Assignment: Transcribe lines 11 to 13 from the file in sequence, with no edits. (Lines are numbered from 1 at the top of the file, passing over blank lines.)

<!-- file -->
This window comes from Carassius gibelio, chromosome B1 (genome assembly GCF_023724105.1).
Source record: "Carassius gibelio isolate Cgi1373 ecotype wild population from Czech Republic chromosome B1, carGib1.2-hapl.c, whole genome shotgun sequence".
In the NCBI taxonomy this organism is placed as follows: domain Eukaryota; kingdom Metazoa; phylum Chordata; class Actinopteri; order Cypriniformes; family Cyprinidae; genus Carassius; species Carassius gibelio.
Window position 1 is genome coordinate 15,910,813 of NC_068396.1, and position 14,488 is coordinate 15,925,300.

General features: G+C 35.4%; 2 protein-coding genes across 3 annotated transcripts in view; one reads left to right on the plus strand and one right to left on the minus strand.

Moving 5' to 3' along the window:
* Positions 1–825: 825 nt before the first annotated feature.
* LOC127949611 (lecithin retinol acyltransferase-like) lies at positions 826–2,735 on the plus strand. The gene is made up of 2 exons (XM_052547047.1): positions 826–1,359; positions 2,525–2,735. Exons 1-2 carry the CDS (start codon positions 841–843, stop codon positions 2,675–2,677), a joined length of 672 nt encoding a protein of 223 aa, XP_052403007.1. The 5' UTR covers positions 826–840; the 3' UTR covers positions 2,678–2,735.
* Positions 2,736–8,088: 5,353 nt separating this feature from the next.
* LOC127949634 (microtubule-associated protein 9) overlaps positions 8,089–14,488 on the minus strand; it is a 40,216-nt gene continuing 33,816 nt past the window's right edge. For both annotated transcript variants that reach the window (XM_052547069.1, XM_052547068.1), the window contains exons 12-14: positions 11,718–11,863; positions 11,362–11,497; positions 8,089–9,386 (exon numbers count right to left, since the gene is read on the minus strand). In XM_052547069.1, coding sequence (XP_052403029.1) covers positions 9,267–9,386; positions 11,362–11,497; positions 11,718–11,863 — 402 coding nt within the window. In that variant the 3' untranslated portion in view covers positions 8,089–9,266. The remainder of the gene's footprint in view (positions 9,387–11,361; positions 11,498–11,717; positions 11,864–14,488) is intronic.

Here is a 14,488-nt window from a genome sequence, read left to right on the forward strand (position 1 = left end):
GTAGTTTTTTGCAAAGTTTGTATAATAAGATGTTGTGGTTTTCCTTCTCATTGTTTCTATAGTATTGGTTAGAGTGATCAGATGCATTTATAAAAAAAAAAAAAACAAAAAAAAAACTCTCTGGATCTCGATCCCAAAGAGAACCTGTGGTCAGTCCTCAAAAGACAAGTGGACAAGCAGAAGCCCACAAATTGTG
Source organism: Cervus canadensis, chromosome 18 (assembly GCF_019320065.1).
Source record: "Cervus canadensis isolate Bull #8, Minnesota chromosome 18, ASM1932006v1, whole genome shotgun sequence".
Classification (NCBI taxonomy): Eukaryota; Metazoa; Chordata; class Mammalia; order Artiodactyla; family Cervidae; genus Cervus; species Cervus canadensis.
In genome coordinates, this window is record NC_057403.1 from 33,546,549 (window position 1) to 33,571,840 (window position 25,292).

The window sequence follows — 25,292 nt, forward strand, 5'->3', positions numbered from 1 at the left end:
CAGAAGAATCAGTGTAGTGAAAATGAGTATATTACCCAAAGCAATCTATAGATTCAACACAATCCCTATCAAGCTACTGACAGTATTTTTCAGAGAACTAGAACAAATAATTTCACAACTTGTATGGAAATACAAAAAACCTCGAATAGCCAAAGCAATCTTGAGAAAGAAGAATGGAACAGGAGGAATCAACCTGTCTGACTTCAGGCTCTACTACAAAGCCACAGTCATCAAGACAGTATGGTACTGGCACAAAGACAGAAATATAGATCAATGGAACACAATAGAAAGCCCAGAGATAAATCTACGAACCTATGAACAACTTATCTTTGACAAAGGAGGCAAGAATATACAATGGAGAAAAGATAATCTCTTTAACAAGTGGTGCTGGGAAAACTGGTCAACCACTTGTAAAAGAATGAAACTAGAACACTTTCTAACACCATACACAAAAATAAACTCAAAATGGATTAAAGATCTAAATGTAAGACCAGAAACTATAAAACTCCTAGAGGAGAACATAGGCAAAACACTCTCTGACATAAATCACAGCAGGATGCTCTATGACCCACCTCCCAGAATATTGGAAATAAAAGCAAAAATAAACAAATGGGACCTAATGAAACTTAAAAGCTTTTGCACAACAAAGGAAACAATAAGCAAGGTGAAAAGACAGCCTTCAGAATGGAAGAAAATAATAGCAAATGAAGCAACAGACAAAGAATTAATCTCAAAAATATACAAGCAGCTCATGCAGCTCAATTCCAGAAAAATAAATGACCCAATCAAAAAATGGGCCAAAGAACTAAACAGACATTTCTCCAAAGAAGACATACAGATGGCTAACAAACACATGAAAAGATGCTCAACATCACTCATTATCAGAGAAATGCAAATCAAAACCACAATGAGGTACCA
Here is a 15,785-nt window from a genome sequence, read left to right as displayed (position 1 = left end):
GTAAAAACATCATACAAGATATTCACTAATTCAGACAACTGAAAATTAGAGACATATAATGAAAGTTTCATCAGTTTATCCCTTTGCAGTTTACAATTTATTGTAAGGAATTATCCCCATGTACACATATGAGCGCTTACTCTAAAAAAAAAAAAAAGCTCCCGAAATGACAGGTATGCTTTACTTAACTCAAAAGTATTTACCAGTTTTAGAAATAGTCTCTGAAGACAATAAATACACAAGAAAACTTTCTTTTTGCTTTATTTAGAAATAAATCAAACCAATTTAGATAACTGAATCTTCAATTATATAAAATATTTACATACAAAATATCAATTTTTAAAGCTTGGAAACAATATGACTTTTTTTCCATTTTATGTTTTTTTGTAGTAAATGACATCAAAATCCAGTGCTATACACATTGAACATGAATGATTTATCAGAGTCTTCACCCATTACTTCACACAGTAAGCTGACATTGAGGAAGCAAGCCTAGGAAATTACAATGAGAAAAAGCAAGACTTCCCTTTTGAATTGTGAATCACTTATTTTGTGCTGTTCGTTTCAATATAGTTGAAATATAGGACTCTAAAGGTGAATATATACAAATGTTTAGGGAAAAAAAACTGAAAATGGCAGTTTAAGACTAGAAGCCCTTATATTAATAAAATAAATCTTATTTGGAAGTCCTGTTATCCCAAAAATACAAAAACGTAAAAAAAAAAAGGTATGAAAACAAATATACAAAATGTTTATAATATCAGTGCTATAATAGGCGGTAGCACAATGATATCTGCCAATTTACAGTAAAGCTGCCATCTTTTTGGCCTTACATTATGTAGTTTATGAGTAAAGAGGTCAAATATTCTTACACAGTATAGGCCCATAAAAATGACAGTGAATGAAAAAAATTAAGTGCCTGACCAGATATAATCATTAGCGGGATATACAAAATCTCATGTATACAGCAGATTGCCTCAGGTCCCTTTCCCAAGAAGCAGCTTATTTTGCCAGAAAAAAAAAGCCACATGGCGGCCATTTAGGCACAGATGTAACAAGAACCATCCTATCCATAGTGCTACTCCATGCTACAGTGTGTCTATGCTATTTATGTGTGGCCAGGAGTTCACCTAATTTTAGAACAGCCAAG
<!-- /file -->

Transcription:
Here is a 14,488-nt window from a genome sequence, read left to right on the forward strand (position 1 = left end):
GTAGTTTTTTGCAAAGTTTGTATAATAAGATGTTGTGGTTTTCCTTCTCATTGTTTCTATAGTATTGGTTAGAGTGATCAGATGCATTTATAAAAAAAAAAAAAACAAAAAAAAAACTCTCTGGATCTCGATCCCAAAGAGAACCTGTGGTCAGTCCTCAAAAGACAAGTGGACAAGCAGAAGCCCACAAATTGTG
Source organism: Cervus canadensis, chromosome 18 (assembly GCF_019320065.1).